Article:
Liao Dynasty


General Introduction to Liao Dynasty

Liao DynastyThe Liao Dynasty was a regime founded by an ethnic minority called the Qidan (Khitan) who lived in the northeast areas of China. In 916, a Qidan man named Yelu Abaoji established the Qidan Kingdom. Initially, the kingdom was under the slavery system. Till 947, the title of the kingdom was officially changed into Liao, with Balin Left Banner (in current Inner Mongolia) as its capital city. The territory of the Liao Dynasty mainly covered the northern part of China, with the estuary of the Amur River in the northeast, the middle part of Mongolia in the northwest, Tianjin and Hebei Province in the south.


Although it was originally known as the Empire of the Khitan, the Emperor Yelü Ruan officially adopted the name "Liao" (formally "Great Liao") in 947 (938?). The name "Liao" was dropped in 983, but readopted in 1066. Another name for China in English, Cathay, is derived from the name Khitan. This is also the origin of the Russian word for China, Китай or Kitay, and that of several other East European languages. The Liao Empire was destroyed by the Jurchen of the Jin Dynasty in 1125. However, remnants of its people led by Yelü Dashi established Xi (Western) Liao Dynasty 1125-1220, also known as Kara-Khitan Khanate, which survived until the arrival of Genghis Khan's unified Mongolian army.


Rise of Abaoji

From the 750s, a clan using the surname Yaolian had held the title of khan, holding a monopoly on power for more than one hundred fifty years. They had full relations with the Tang Dynasty court. The first Yaolian khan even had the imperial surname of Li bestowed upon him, though no one in the steppe bothered with it. Yaolian khans wavered from alliance with the Tang Dynasty to joining in with coalitions against it. During this period of time, only the Yaolian clan used a surname among the Khitan.


Liao administrative system

Abaoji introduced a revolutionary new system of governing both nomadic and sedentary populations simultaneously. His concept was to divide the empire into two sections called Chancelleries. The Northern Chancellery consisted of nomadic steppe peoples, including the Khitan and conquered steppe tribes. The Southern Chancellery, by contrast, included territories incorporated into Khitan domains that was populated by Chinese and the people of Balhae. The Northern Chancellery was run on a steppe military model. Abaoji was known as the Great Khan of the Northern Chancellery. The entire steppe population was constantly mobilized, ready for military action should it be required. The Khitan language, for which scripts were devised in 920 and 925, was the official language of the Northern Chancellery. The Xiao family, the consort family to the new imperial family, would govern the North.


Succession issues

Abaoji had named his eldest son, Prince Bei, heir apparent in 918. However, his widow, Empress Dowager Yingtian, was more of a traditionalist than her husband. Thus, she did not so readily accept the notion of primogeniture. She believed that her second son, Deguang, would have made a more appropriate Khitan emperor because he displayed the traditional traits deemed appropriate to steppe leadership. He was declared the successor to Abaoji while Prince Bei retained his title. Prince Bei later went to China, where he was assassinated in 936.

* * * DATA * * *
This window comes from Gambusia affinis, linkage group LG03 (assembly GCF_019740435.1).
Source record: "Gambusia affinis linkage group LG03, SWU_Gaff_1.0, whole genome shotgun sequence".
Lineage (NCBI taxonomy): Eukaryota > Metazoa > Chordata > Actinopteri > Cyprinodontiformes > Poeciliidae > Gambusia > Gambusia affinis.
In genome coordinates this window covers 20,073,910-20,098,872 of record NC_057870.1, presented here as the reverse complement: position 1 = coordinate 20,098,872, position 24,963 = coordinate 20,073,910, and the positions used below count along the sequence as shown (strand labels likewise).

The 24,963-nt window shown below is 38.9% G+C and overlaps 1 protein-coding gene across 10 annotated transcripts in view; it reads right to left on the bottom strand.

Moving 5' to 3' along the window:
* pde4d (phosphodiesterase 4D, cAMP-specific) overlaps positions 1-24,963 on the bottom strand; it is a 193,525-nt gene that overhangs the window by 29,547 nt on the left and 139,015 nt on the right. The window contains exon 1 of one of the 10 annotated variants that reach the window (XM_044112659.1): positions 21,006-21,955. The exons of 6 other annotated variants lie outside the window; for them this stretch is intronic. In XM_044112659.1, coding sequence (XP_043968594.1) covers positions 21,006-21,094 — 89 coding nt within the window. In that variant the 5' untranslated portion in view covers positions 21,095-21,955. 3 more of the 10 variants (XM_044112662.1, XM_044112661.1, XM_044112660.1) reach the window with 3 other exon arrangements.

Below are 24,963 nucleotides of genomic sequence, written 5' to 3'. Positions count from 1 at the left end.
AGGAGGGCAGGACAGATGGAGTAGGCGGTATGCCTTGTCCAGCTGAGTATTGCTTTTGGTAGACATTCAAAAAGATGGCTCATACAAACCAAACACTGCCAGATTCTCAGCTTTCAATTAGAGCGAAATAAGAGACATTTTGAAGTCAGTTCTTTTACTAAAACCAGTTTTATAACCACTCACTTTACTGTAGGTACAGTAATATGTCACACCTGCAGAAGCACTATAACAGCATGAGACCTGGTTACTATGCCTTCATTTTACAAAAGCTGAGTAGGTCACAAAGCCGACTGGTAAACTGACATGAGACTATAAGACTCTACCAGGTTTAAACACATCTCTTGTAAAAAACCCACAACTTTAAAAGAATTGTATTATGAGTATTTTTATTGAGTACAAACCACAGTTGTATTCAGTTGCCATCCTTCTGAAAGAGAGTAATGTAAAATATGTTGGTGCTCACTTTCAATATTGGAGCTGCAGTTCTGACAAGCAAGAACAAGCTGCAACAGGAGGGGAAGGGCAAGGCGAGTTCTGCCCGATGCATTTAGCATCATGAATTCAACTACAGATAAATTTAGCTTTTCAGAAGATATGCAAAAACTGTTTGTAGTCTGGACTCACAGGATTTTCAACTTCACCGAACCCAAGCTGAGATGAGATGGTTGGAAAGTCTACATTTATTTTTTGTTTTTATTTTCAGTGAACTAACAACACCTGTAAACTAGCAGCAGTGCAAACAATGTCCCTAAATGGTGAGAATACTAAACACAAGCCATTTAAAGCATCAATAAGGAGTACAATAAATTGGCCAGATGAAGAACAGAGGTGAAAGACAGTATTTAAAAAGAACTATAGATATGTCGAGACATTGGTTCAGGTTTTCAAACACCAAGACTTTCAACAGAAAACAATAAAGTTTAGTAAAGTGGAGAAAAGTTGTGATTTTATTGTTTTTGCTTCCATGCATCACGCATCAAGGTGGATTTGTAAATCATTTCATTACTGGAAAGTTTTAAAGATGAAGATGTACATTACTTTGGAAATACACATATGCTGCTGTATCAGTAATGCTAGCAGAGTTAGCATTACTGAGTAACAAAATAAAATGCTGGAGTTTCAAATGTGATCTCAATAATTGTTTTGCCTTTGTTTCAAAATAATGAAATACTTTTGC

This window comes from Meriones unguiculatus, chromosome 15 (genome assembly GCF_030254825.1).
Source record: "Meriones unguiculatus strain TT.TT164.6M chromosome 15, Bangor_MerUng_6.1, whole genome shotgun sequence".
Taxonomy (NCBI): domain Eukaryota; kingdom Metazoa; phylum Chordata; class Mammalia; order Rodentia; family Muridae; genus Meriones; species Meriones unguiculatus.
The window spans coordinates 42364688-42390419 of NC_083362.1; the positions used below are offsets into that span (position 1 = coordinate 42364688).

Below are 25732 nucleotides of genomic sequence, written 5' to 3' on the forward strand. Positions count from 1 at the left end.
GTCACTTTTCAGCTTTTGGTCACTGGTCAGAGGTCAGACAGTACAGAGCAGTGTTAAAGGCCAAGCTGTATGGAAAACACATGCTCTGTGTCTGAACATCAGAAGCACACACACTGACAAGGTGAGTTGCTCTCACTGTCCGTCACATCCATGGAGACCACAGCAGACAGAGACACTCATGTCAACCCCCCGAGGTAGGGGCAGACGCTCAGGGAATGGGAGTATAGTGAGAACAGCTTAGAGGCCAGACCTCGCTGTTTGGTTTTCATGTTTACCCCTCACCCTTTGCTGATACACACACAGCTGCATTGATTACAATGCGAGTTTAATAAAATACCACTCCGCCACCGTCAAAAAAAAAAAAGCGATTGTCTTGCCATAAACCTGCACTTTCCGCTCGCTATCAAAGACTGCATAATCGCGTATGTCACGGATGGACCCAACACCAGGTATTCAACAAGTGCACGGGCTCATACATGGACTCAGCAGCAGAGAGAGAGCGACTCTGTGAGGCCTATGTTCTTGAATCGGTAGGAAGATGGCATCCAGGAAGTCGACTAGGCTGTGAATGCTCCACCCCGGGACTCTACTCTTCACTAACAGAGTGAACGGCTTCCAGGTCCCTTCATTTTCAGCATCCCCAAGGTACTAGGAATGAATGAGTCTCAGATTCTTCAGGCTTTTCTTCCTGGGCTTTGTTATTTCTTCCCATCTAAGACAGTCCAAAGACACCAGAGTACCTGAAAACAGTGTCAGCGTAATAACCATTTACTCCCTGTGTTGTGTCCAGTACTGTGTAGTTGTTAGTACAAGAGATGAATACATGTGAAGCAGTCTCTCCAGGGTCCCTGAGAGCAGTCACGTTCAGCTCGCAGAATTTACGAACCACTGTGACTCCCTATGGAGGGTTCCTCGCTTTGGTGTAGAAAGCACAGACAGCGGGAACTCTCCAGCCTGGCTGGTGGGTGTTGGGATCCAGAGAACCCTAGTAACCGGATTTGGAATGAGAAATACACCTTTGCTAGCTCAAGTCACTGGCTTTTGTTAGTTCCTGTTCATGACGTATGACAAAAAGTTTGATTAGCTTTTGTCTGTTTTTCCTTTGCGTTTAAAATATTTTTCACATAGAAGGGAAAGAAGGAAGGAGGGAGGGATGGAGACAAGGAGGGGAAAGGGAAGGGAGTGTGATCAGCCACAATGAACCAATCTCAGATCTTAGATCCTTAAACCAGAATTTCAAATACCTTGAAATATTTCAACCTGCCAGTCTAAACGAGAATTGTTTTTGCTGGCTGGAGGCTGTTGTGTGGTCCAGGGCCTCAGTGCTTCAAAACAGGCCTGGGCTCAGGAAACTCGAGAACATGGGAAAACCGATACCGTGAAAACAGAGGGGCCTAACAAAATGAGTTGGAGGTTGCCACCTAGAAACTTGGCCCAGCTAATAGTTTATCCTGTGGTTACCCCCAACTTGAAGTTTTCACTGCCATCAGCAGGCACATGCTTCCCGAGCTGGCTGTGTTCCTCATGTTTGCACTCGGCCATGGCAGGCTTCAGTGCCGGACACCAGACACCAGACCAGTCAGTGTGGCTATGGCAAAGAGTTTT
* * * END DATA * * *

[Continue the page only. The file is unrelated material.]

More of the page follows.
Law of Liao

Law in the Liao Dynasty was applied differently in the Northern and Southern Chancelleries. The Northern Chancellery, governed by the Xiao consort clan, retained a distinctive Khitan-steppe character. The Yelu clan, who governed the Southern Chancellery, were considerably more sinified in character. Initially, justice was not delivered in an even-handed fashion to the Chinese inhabitants of the empire. This is reported to having changed from 989. Beginning in 994, Khitans having committed one of ten grave crimes would be punished according to Chinese law. This is indicative of a transition from “ethnic law” to “territorial law.”

Liao acculturation

The level of sinification of the Khitan people has been debated. While it is clear that the ruling Yelu clan had been sinified to some extent, the bulk of the Khitan people seems to have resisted Chinese acculturation. The above resistance to the idea of primogeniture among the Khitan elite is only one indication of a resistance to Chinese acculturation. However, physical similarities aside, the cultural assimilation is clearly noted by the fact that Russian people who had established contact with the Khitan people, had in fact believed they've established contact with the Chinese people, and the name for "China" in the Russian language has always been "Китай", which is pronounced "kitai".

Decline of Liao Dynasty

The Qidan were a warlike people. Rulers of Liao attacked the Northern Song Dynasty many times, coveting Song territory in the central plain areas. However, due to the evenly matched military forces between Liao and Song, Liao did not finally realize its ambition. In 1005, Liao and Song signed the notable Tanyuan Treaty in Tanzhou (currently Puyang in Henan Province). After that, Liao kept a friendly relationship with Song for almost 120 years during which time the Liao society became more and more prosperous. The Liao Dynasty began to decline later because of the incompetence and tyranny of later rulers. In 1120, Song made an alliance with the newly founded Jin Dynasty and attacked the Liao Regime. Finally in 1125, the last emperor of Liao, Emperor Tianzuo, was captured by the Jin army ending the Liao Dynasty.

[ Web editor:    Source:china travel discovery ]